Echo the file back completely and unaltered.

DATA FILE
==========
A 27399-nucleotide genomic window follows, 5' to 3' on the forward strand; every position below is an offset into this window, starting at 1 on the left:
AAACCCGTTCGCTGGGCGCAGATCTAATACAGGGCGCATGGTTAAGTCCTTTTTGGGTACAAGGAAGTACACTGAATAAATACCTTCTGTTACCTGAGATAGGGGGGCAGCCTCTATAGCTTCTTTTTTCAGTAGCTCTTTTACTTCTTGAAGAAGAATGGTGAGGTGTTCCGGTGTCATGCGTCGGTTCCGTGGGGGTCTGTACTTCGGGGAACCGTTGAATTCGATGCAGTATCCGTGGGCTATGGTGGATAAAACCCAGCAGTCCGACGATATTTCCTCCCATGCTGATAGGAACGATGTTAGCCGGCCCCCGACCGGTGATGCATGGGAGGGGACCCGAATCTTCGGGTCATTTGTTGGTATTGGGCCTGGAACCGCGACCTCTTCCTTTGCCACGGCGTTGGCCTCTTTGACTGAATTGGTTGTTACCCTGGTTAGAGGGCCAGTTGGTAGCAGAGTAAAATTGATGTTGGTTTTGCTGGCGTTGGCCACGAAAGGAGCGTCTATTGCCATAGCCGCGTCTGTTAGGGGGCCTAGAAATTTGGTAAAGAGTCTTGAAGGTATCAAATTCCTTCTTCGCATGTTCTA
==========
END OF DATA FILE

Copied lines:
A 27399-nucleotide genomic window follows, 5' to 3' on the forward strand; every position below is an offset into this window, starting at 1 on the left:
AAACCCGTTCGCTGGGCGCAGATCTAATACAGGGCGCATGGTTAAGTCCTTTTTGGGTACAAGGAAGTACACTGAATAAATACCTTCTGTTACCTGAGATAGGGGGGCAGCCTCTATAGCTTCTTTTTTCAGTAGCTCTTTTACTTCTTGAAGAAGAATGGTGAGGTGTTCCGGTGTCATGCGTCGGTTCCGTGGGGGTCTGTACTTCGGGGAACCGTTGAATTCGATGCAGTATCCGTGGGCTATGGTGGATAAAACCCAGCAGTCCGACGATATTTCCTCCCATGCTGATAGGAACGATGTTAGCCGGCCCCCGACCGGTGATGCATGGGAGGGGACCCGAATCTTCGGGTCATTTGTTGGTATTGGGCCTGGAACCGCGACCTCTTCCTTTGCCACGGCGTTGGCCTCTTTGACTGAATTGGTTGTTACCCTGGTTAGAGGGCCAGTTGGTAGCAGAGTAAAATTGATGTTGGTTTTGCTGGCGTTGGCCACGAAAGGAGCGTCTATTGCCATAGCCGCGTCTGTTAGGGGGCCTAGAAATTTGGTAAAGAGTCTTGAAGGTATCAAATTCCTTCTTCGCATGTTCTA